While this difference between institutional morality and a morality of values seems clear - one appeals to authority the other to principles - it is also clear that a good deal of religious reasoning, including most Protestant reasoning, is not institutional in this sense; it treats conscience as an ultimate test of moral duty. There is, however, a plausible argument that acting on conscience is the same as acting on principle, that is, acting on one's own sense of values and this claim, if it is correct, highlights the ubiquity of values noted in the third paragraph above.
The idea that values are important in themselves is difficult to reconcile with institutional morality, including theories whose supporters believe their church speaks with the authority of God. The Jehovah Witnesses' prohibition on blood transfusion rests on ancient biblical texts, but the idea there might be a duty to sacrifice an innocent life is so repugnant to the moral sense of most people that even church members reject it - likewise passages in the Koran cited to justify, in the name of Jihad, the killing of innocent people.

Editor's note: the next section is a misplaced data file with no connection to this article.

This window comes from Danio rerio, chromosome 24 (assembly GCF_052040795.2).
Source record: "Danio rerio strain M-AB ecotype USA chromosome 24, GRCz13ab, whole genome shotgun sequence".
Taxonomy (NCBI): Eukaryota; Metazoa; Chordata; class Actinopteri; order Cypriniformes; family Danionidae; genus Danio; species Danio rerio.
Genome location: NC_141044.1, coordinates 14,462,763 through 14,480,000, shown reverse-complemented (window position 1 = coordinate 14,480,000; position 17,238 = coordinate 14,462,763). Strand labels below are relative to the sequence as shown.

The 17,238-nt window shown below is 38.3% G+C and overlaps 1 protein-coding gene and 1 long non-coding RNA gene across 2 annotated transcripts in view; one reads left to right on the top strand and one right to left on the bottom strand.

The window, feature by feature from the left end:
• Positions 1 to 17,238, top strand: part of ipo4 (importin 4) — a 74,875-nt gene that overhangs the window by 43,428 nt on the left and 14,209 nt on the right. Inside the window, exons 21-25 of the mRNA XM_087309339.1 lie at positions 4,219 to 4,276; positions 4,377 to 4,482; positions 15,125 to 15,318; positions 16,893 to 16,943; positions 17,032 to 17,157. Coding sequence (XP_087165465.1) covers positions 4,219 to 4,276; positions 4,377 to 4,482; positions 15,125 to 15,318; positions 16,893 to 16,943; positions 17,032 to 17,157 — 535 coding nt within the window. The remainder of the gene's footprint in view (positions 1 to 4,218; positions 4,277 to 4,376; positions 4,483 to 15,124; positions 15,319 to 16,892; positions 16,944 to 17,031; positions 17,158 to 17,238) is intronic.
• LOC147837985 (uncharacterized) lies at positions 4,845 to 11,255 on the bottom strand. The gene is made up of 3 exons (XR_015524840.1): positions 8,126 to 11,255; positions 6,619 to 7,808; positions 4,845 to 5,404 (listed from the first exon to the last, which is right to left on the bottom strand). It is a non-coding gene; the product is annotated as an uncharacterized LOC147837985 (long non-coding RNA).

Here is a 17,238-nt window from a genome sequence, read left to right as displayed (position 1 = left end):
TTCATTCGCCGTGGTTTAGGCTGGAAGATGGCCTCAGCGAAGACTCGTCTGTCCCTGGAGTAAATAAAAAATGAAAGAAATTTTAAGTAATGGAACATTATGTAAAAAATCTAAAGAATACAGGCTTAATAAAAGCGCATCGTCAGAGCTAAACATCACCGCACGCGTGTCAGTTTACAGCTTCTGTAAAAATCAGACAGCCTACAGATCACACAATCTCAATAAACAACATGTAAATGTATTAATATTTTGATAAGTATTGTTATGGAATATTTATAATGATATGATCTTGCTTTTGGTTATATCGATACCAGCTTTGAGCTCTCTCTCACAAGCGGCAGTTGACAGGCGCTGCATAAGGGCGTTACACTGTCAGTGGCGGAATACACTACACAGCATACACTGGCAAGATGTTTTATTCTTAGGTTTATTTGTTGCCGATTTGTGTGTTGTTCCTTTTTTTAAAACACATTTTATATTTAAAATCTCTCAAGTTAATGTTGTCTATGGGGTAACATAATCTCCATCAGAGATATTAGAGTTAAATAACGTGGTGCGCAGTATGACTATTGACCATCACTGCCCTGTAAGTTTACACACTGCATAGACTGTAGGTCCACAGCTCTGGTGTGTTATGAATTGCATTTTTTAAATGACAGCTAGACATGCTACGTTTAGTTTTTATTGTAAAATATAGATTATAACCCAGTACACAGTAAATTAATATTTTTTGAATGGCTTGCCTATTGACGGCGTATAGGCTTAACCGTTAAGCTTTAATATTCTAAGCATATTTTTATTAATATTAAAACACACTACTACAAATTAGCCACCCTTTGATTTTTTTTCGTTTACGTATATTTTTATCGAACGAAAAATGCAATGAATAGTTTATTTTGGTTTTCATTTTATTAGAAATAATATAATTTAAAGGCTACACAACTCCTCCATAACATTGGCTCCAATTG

The same distinction between religious doctrines and moral values may throw light on the institutional abuse of children. The primary abuse is shocking but not, when all is said and done, a mystery. By contrast the secondary abuse, the failure by church officials to respond appropriately, was arguably a failure to understand what was clear to ordinary citizens - that the reputational and financial interests of a church, which are not moral values, cannot justify ignoring the law, much less victims. Once this is clear so is the priority of the duty owed to the children.
The question posed by this tragedy is how well-meaning officials - men of some distinction in public affairs and theological scholars, could be blind to this responsibility. Is it a case of becoming habituated to a way of thinking which repressed natural sentiments of justice and humanity? Such a criticism, if merited, draws its force from the fact that abstract values become empty phrases if we cease to care about real-life cases. But we also cite these values to justify a duty to take care.